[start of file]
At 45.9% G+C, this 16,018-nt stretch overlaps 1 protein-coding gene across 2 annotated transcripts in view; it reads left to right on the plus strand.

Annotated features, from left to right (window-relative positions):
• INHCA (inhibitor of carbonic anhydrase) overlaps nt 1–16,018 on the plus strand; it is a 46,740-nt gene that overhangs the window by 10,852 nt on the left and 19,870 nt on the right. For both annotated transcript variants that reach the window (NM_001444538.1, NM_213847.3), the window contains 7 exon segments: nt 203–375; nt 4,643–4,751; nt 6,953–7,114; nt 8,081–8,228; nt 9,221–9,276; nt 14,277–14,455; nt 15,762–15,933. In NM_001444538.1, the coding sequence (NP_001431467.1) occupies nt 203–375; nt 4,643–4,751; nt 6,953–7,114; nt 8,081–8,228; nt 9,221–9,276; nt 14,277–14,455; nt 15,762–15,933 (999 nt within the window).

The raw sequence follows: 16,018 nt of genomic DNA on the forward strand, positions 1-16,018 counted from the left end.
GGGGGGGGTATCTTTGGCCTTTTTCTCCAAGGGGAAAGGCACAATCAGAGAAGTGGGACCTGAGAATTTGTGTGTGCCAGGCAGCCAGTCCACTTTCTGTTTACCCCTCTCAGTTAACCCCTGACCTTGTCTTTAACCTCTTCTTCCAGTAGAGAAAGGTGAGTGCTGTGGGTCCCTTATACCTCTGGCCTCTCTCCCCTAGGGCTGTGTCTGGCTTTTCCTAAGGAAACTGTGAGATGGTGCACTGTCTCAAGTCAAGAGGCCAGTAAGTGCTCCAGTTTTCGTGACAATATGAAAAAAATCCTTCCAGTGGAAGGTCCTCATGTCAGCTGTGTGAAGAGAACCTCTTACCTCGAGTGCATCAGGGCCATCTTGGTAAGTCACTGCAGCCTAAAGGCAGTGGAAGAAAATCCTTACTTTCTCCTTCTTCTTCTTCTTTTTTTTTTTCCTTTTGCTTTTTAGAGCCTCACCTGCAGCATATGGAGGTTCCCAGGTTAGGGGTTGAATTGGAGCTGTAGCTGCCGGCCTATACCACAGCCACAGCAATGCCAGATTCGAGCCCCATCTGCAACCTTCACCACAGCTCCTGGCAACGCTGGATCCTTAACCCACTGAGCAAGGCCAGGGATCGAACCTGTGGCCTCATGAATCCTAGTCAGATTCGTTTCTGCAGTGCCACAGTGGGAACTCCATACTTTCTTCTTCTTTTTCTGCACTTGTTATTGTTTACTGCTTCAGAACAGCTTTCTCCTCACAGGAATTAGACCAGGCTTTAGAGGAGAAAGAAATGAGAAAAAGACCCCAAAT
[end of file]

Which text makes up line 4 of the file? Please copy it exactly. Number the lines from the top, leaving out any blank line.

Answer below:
The raw sequence follows: 16,018 nt of genomic DNA on the forward strand, positions 1-16,018 counted from the left end.